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Do you suffer from back pain?
If you suffer from back pain, you aren’t alone. Between 75 and 85% of all people will experience some form of back pain during their lifetime. In fact, back pain is the second most frequently reported reason for visiting a doctor after the common cold.
What’s causing my back pain? It’s a common question, and a visit to your doctor is an important first step to get an answer. Any patient suffering from back pain or radiating leg pain should be examined by a doctor. The history of the pain and any activities that may have triggered your symptoms are important factors in diagnosis and treatment.
The spinal column is one of the most vital parts of the human body, supporting our trunks and making all of our movements possible. When the spine is injured and it function is impaired the consequences can be painful and even disabling. According to estimates, 80 percent of Americans will experience low back pain at least once in their lifetime. A small number of patients will develop chronic or degenerative spinal disorders that can be disabling.
Men and women are equally affected by lower back pain, and most back pain occurs between the ages of 25 and 60. However, no age is completely immune. Approximately 12% to 26% of children and adolescents suffer from low back pain. Fortunately most low back pain is acute, and will resolve itself in three days to six weeks with or without treatment. If pain and symptoms persist for longer than 3 months to a year, the condition is considered chronic.
Humans are born with 33 separate vertebrae. By adulthood, most have only 24, due to the fusion of the vertebrae in certain parts of the spine during normal development. The lumbar spine consists of 5 vertebrae called L1 through -L5. Below the lumbar spine, nine vertebrae at the base of the spine grow together. Five form the triangular bone called the sacrum. The two dimples in most everyone’s back (historically known as the “dimples of Venus”) are where the sacrum joins the hipbones, called the sacroiliac joint. The lowest four vertebrae form the tailbone or coccyx.
The anatomy of the spinal column is extremely well designed to serve many functions. All of the elements of the spinal column and vertebrae serve the purpose of protecting the spinal cord, which provides communication to the brain, mobility and sensation in the body through the complex interaction of bones, ligaments and muscle structures of the back and the nerves that surround it. The back is also the powerhouse for the entire body, supporting our trunks and making all of the movements of our head, arms, and legs possible.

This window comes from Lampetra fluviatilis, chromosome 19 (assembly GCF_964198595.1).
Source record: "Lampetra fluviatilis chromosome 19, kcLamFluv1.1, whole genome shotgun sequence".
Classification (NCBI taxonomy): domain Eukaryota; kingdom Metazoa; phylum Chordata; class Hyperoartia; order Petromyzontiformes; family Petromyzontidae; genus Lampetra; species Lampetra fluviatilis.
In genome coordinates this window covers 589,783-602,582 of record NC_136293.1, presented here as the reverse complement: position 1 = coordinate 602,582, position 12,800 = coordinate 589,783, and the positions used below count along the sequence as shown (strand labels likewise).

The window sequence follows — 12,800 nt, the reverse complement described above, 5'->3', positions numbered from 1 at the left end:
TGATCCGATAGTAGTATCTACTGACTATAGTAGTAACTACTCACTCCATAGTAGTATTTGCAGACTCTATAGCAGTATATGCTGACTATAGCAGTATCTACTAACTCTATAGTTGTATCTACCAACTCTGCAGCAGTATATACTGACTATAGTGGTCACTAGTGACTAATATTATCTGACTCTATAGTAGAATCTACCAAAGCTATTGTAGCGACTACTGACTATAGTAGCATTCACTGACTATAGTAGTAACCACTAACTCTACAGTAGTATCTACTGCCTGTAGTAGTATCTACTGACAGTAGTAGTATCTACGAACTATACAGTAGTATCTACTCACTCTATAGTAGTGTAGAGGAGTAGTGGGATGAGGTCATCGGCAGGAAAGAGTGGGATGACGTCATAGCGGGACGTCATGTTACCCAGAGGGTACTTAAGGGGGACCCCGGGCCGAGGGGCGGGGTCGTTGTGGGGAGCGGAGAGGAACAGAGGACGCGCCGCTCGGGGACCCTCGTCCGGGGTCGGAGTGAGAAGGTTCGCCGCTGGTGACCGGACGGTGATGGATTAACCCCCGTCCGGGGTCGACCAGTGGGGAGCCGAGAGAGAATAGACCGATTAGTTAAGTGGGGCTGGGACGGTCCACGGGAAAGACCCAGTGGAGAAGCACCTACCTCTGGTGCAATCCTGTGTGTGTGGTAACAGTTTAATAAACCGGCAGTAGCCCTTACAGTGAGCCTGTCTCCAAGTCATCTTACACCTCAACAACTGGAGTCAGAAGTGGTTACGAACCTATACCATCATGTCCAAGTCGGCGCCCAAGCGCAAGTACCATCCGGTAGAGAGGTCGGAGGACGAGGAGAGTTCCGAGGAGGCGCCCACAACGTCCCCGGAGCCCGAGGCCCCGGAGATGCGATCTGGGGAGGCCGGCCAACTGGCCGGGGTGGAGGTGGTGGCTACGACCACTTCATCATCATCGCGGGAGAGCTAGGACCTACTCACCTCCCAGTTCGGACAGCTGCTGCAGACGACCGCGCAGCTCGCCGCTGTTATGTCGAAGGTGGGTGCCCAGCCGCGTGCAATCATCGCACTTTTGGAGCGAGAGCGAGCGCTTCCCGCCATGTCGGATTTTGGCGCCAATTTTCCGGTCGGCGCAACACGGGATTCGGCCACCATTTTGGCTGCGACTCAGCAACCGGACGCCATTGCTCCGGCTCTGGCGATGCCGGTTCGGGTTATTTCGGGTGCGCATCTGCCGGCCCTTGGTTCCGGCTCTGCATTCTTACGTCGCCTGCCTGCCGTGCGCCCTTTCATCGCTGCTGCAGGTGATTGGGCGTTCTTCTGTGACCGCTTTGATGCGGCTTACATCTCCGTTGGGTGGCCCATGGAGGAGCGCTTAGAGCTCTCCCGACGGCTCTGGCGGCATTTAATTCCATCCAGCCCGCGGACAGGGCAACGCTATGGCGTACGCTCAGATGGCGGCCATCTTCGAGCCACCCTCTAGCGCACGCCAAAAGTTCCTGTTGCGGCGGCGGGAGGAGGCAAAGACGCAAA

Below are some common spinal conditions:
Spinal Stenosis is a general term referring to the narrowing of spaces in the vertebral column. Anatomically, individual vertebras interconnect in several places, making canals and holes through which nerves and the spinal cord pass. In spinal stenosis, pressure is put on the nervous tissue that traverses these openings. Because the nature of nervous tissue is to provide sensation, this pressure causes pain.
Many patients with back pain, leg pain, or weakness of the lower extremity muscles are diagnosed with a herniated disc, or rupture of the intervertebral disc of the spine. When this occurs, the cushion that sits between the spinal vertebra is pushed outside its normal position. A herniated disc would not be a problem so often if it weren’t for the spinal nerves that are very close to the edge of the intervertebral disc.
The most common X-ray identified cause of low back pain in adolescent athletes is a stress fracture in one of the bones (vertebrae) that make up the spinal column. Technically, this condition is called spondylolysis (spon-dee-low-lye-sis). It usually affects the fifth lumbar vertebra in the lower back, and much less commonly, the fourth lumbar vertebra.
Complex regional pain syndrome (CRPS) is an uncommon, chronic condition that usually affects your arm or leg. Rarely, the disease can affect other parts of your body. You may experience intense burning or aching pain along with swelling, skin discoloration, altered temperature, abnormal sweating and hypersensitivity in the affected area.
Spondylosis (spinal osteoarthritis) is a degenerative disorder that may cause loss of normal spinal structure and function. Although aging is the primary cause, the location and rate of degeneration is individual. The degenerative process of spondylosis may impact the cervical, thoracic, and/or lumbar regions of the spine affecting the intervertebral discs and facet joints.
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